ECHO and the BUNNYMEN – ” Heaven Up Here ” Classic Albums Released 30th May 1981.

Posted: July 30, 2019 in Classic Albums, MUSIC
Tags: , ,

The overcast skies on the cover of “Heaven Up Here” is the second album by the English post-punk band it accurately reflect’s the gloomy post-punk of Echo & The Bunnymen’s . Co-produced by Hugh Jones, Recorded at Rockfield Studios near Monmouth in Wales the 1981 Sire Records set has a disconsolate vibe akin to Joy Division but leavened with what frontman Ian McCulloch termed a “spikey edge.” While such songs as “Over the Wall,” “A Promise” and the title track may be less familiar than later hits, they nonetheless helped make the collection a Top 10 success in the group’s native U.K.; the album also reached the Billboard chart in the U.S., a first for the band.

Following their more psychedelia-based debut, “Crocodiles”, the band released the “Shine So Hard” EP and subsequent “Puppet” single which maintained their profile. Work then soon began on their second album, Heaven Up Here. Following musical differences between the band and Crocodiles producers Bill Drummond and David Balfe.

Echo & the Bunnymen returned in 1981 with the darkest and perhaps most experimental album of their career. “Heaven Up Here” lacks the signature hooks and melodies that would make the Bunnymen famous, In 1981, music magazine the NME described the album as darker and more passionate than 1980’s Crocodiles. The Record Mirror also said that the band sang the blues and devoted themselves to existential sadness. They went on to note that the album offered “an anatomy of melancholy, resplendent with the glamour of doom”. The Bunnymen are continuing to play majestic, uplifting music that will shine through the dark days ahead of us”, showcasing instead a dirge-like song writing approach built around the circular rhythms of bassist Les Pattinson and drummer Pete DeFreitas

In the notes to the 2003 remastered version of the album, lead singer Ian McCulloch said that he constantly had the American rock band The Velvet Underground’s song “What Goes On” in the back of his mind.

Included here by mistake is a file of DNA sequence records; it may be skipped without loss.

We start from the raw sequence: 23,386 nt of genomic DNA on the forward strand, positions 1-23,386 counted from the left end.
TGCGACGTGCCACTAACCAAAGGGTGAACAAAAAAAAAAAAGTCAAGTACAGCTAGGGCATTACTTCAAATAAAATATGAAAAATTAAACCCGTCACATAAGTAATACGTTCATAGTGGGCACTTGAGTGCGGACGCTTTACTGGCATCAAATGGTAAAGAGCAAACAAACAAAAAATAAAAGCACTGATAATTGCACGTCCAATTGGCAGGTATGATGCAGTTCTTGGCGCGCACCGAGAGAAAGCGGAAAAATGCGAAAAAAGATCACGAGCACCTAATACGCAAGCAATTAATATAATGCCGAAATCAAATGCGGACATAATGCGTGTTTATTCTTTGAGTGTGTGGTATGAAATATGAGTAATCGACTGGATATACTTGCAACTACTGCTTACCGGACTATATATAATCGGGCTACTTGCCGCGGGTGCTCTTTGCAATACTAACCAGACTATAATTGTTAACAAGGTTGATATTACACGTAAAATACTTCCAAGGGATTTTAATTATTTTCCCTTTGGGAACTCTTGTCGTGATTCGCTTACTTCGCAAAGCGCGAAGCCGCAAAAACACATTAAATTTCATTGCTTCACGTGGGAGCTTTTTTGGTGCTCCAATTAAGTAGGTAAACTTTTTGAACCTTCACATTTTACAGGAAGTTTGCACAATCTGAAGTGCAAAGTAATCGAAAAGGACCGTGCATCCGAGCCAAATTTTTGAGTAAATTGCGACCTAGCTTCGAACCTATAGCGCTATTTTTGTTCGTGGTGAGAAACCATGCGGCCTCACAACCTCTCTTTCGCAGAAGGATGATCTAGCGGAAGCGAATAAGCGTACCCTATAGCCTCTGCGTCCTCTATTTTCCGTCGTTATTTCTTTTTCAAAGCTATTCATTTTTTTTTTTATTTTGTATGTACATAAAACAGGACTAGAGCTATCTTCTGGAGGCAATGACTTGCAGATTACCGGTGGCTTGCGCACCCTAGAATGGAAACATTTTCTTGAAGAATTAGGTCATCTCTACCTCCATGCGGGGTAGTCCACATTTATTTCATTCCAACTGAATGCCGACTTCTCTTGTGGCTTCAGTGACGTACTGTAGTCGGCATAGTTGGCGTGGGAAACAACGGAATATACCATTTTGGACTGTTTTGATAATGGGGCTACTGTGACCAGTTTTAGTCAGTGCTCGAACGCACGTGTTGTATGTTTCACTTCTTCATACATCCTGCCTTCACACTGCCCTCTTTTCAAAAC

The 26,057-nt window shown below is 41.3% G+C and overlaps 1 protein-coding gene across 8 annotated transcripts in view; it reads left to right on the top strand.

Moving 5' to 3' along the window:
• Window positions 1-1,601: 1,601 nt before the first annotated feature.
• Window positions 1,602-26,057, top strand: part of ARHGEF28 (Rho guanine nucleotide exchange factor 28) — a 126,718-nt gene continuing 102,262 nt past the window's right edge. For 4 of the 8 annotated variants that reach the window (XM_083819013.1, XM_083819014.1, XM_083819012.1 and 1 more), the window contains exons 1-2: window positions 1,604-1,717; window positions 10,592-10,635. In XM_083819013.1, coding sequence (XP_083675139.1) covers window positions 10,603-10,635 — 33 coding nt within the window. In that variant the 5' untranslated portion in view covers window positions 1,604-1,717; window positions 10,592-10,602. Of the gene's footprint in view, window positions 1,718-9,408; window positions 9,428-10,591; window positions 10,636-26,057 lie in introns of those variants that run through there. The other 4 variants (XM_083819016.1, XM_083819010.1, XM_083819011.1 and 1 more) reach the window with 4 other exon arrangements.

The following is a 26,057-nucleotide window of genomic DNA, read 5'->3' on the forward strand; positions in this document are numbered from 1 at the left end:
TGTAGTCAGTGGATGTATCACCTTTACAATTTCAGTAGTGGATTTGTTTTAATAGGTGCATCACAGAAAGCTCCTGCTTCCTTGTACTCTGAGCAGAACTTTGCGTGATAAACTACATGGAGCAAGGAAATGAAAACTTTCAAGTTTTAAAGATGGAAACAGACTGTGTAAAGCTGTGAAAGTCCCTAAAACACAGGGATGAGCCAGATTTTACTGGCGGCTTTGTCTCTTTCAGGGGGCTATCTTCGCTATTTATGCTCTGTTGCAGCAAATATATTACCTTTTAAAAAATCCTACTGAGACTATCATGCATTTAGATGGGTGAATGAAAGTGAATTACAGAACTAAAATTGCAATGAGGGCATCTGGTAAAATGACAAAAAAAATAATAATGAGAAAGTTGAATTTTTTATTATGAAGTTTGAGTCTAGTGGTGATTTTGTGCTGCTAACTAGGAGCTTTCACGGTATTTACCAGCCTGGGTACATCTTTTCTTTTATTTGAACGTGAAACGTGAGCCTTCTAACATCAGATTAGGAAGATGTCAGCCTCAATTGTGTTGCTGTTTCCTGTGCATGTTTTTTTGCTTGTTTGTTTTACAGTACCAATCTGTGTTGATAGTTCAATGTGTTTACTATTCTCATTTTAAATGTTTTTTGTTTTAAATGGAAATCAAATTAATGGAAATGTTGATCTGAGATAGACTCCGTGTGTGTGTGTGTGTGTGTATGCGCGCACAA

In this setting, the band remarkably flourishes, although they would go on to greater heights by scaling back the album’s extremism. “Heaven Up Here’s” strength is the way in which the Bunnymen seamlessly work together to shape each song’s dynamics (the tension underlying the crescendo of “Turquoise Days” being a prime example).

Ian McCulloch, having found his trademark confidence, sings with soaring abandon and passion throughout the album. Similarly, Will Sergeant’s guitar playing, notably freed from verse-chorus structure and pop riffs, is at its angular finest; his playing on “No Dark Things” is pure Andy Gill-esque skronk. The album’s opening troika of “Show of Strength,” “With a Hip,” and “Over the Wall” are particularly effective, establishing the theme of distrust and restlessness which continues throughout the album. Indeed, even the album’s lone single, “A Promise,” is hardly light, pop material.

But the message underneath that darkness, especially in McCulloch’s lyrics, is a call to overcome rather than wallow, as the album ends with the relatively euphoric “All I Want.” Sitting comfortably next to the pioneering work of contemporaries like Joy Division/New Order, and early Public Image Ltd. and Cure, this is a rather fine — and in the end, influential — example of atmospheric post-punk. Having reached the British Top Ten, Heaven Up Here is highly regarded among Echo & the Bunnymen’s fans precisely for the reasons which, on the surface, make it one of the least accessible albums in the band’s catalogue.

Echo & the Bunnymen
  • Will Sergeant – lead guitar
  • Ian McCulloch – vocals, rhythm guitar, piano
  • Les Pattinson – bass
  • Pete de Freitas – drums

The Deluxe Edition of “Heaven Up Here” adds a long version of “Broke My Neck” marketed as 25th anniversary editions recorded at Tistedal Studios in Norway on 7th June 1981, is the B-side of the 12-inch single “A Promise” and four live recordings were added to the original, which was named by both Rolling Stone and NME as one of the 500 greatest albums of all time. The album was originally released by Korova Records in the United Kingdom on 30th May 1981. It was then released in the United States by Sire Records.

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